View Full Version : Got my Lyra baritone uke

07-15-2010, 01:43 AM
Picked up the Lyra baritone yesterday. My 'project' uke. It's been in the former owner's family since 1964 or 65, same owner, purchased in Texas, brought to Toronto. Played by her and her kids or many years since.

In fair to good condition given its age and use. Seems to be solid mahogany. It has some blemishes and some micro-cracks, a bit of wear on fretboard in one spot (just varnish worn off), but nothing serious. Cracks may just be surface. Crackling of finish on back. Needs some cleaning and a little TLC.

It's playable (with new strings) but needs a saddle replacement. Saddle is very thin, low, and strings rest on bridge behind it:
But it can't be too high because the string height is already a bit higher than I like:
So I need to widen and deepen the saddle slot first. That's about the only thing I see that really needs significant work.

Frets seem fine - very little pulling away and edges are smooth. Probably a little tapping to reset and then a cleaning is all they need. Fretboard is varnished (?) and is mahogany, too.

Has a wooden nut, too (might want to change that, too). Friction tuners (damn!). Stamp inside says "West Germany".

Will post more on my site once it's restored and being played. Any advice on restoring it will be appreciated.

07-15-2010, 05:03 AM
Nice uke man! before you replace the saddle, why don't you try redoing the angle on the back side of the bridge to relieve the string contact? A little block sanding ought to do it and that little area would be no problem to refinish if necessary. Just a thought...:cool:

07-16-2010, 01:35 AM
Nice uke man! before you replace the saddle, why don't you try redoing the angle on the back side of the bridge to relieve the string contact? A little block sanding ought to do it and that little area would be no problem to refinish if necessary. Just a thought...:cool:
Thought about that, but the saddle itself is very thin. I'm not sure of the material (might be bone, plastic or even wood) so I want to upgrade it. I really think it needs a wider saddle. Something in the back of my brain wants to relate mass with frequency - that needs to be researched, but I'm pretty sure a very thin saddle is not as effective a frequency/energy transmitter/filter as a thicker one (within certain parameters). Something to do with the amplitude of the wave, too.

Plus it's a chance for me to install one of the glass saddles I had made recently. See how they work. If I don't like the tone, i can replace it with a bone saddle I have.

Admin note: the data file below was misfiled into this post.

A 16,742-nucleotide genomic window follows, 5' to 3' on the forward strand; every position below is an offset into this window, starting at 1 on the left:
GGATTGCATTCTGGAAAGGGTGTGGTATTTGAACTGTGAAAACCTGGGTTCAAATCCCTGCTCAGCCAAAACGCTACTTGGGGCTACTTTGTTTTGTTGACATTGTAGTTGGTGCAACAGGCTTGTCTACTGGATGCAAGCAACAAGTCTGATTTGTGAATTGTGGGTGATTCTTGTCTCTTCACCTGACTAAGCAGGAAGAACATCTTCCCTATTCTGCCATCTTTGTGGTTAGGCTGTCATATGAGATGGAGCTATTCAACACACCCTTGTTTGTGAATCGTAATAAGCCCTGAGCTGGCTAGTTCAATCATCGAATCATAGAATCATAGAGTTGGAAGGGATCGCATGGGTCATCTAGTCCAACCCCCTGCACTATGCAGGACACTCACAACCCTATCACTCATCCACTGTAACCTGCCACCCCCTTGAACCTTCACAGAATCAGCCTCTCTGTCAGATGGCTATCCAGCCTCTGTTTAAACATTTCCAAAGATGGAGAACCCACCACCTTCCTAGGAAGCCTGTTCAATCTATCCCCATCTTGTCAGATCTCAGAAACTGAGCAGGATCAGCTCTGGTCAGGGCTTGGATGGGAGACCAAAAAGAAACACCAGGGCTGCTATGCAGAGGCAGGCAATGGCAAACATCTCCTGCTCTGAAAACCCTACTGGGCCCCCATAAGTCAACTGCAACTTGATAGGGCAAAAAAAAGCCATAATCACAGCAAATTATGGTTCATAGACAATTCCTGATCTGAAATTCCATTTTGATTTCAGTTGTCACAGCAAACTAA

Still looking for the history of Lyra. Not a lot of hard data online.

"Lyra" appears to have been a brand name of an importer or distributor - Bruno - and not an actual maker of stringed instruments. Guitars, ukes, and mandolins bearing the Lyra name have been with labels or stamps as "Made in USA," "Made in Japan," as well as this one from West Germany. Bruno itself is hard to trace and I have npot been able to find out when they started, or stopped (or if they are still in business), and if Lyra remained their trademark (and if not, when it changed).

This on Flea Market Music:
LYRA was a trademark of NY distributors C. Bruno and Sons. In the 'teens and twenties they used it on a line of Oscar Schmidt built instruments, mainly 12-strings and some pretty nice koa ukes. The Bruno name itself turns up on all sorts of stuff, from high end Koa to budget Regal-made instruments in the 30's to novelty ukes in the 40's/50's, to Japanese ( and apparently German) imports in the 60's/70's. A nice Koa rope bound uke in my collection has a label reading "Lyra, handmade Hawaiian Ukulele, Bruno, reg U.S. pat. office", and is definitely Schmidt built.

That relates to the early Lyra, of the 1920s and 30s. Most comments point to later modles as being a re-labeled, budget instrument, possibly made by either Regal or Harmony at some point, and imported by Bruno, but possibly also imported by other companies in other nations. Not sure if Bruno is still in business. Pretty much all musical instruments like these, outside the highest-end or custom luthier items, were made in Japan around that time. A few years later, the manufacturing moved to Korea, now it’s in China and Indonesia (and a rare few in Pakistan).

07-16-2010, 06:17 AM
That's a nice looking uke there. Have fun getting her set up and playing. I bet you'll get a lot of great looks at the next jam with it!


07-18-2010, 08:35 AM
No question that's the same one as mine. Complete with the crazy skinny saddle and strings resting on the bridge. Are those Worths you put on it? I mentioned in the other thread, I initially used Aquilas, but I didn't like the feel of the wound strings. I switched to some fluorocarbons and the sound really suffered. I'd be curious to hear what you think of the difference if you ever try Aquilas. I'll definitely be switching back, and I'll live with the lesser feel.

Aside from repairs, my only modifications were new tuners (still friction- Grover 85B) and strap buttons. I can't say enough good things about how this uke sounds. I hope yours gives you similar auditory pleasure.

07-18-2010, 09:37 AM
Are those Worths you put on it?
No, they are whatever it came with (and quite old, long before Worth was making uke strings, I believe). I have a set of low-D Martins (the only kind the local music store had in stock) to test. I'd prefer J71s (D'Addario) or Aquilas, myself.

07-18-2010, 10:05 AM
Thanks for posting these pics!!! Vintage frets!!!

07-19-2010, 02:15 AM
Vintage frets!!!

Chris Tarman
07-19-2010, 07:12 AM
That's a really cool uke, Ian. But I have to admit, I just got back from a 25 mile bicycle ride, and at first I read the thread title as "Got my LYCRA Baritone Uke". I didn't know quite what to think for a second there!